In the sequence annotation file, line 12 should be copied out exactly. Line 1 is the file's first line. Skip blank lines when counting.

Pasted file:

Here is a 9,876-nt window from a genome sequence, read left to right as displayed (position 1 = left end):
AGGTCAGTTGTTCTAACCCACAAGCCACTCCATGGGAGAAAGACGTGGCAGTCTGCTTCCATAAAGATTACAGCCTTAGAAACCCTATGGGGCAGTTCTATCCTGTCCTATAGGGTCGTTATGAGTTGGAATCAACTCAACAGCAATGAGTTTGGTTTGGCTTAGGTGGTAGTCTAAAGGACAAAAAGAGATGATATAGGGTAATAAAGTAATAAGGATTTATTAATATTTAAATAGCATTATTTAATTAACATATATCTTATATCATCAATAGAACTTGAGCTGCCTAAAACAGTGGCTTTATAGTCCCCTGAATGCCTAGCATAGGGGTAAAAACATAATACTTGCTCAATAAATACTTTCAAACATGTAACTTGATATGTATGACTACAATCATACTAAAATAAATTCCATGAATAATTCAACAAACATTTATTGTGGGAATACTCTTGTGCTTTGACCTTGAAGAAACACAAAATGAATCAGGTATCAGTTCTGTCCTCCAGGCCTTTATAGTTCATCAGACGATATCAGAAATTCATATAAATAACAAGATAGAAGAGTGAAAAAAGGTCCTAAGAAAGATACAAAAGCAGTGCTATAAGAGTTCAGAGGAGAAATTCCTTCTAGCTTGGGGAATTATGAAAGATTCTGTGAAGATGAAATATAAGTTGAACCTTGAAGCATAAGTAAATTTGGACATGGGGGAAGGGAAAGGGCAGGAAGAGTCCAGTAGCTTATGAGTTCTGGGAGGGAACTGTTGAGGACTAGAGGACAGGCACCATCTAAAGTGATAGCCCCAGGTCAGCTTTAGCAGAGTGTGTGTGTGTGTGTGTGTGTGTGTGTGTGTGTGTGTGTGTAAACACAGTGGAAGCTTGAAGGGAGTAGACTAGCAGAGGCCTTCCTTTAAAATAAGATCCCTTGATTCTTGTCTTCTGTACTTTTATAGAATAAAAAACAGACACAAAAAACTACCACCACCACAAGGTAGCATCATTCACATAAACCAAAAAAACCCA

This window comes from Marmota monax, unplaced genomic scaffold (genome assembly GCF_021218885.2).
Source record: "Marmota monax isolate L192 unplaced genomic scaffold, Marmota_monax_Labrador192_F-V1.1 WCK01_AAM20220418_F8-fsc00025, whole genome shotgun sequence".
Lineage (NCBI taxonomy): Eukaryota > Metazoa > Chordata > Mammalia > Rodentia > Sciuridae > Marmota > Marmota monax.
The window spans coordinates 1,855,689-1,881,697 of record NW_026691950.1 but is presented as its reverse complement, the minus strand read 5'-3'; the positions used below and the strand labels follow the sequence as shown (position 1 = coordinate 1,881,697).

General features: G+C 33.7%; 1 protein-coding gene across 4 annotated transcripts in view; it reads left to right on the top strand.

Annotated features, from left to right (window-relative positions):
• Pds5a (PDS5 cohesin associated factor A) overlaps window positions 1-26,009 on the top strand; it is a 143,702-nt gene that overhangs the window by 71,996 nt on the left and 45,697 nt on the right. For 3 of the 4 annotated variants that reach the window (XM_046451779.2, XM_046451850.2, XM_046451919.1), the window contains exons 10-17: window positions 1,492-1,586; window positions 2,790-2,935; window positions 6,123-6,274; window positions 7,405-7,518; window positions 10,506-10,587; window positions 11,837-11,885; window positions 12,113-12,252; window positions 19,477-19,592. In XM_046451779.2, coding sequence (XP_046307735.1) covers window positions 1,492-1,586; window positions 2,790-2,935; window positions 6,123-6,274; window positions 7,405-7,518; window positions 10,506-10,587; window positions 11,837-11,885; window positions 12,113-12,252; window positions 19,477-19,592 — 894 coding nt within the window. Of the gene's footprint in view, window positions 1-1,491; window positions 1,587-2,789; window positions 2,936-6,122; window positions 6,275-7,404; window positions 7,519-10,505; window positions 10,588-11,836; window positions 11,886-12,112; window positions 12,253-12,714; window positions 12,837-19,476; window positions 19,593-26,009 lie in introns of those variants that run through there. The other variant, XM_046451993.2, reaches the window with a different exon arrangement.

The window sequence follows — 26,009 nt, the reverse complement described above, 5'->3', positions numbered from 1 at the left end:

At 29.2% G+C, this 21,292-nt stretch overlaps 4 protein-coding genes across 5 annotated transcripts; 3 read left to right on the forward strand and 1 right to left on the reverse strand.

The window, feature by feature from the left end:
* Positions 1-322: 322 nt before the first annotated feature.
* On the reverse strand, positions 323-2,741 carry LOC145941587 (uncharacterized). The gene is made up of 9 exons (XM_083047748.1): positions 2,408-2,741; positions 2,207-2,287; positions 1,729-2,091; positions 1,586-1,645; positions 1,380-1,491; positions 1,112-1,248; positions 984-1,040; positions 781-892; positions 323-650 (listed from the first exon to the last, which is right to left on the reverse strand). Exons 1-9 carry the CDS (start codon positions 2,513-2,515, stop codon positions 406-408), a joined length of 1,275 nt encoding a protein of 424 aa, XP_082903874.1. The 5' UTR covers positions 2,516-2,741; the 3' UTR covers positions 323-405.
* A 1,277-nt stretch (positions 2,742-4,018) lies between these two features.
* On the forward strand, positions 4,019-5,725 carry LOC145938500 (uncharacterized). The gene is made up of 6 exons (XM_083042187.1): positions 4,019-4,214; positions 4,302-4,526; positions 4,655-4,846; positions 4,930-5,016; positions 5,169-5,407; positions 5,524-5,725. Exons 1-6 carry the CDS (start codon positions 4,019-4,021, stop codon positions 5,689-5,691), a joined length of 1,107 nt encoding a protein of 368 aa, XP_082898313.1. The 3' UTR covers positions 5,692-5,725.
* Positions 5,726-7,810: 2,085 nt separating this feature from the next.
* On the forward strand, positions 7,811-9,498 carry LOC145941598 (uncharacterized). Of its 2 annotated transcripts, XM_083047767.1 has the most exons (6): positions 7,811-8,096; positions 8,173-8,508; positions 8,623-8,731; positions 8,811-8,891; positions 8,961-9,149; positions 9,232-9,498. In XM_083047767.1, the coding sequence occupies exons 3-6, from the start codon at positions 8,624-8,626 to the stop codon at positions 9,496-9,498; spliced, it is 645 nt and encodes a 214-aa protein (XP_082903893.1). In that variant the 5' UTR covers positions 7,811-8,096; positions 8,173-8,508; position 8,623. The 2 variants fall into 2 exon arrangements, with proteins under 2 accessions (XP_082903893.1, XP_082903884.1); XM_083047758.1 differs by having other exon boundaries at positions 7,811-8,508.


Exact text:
The window, feature by feature from the left end: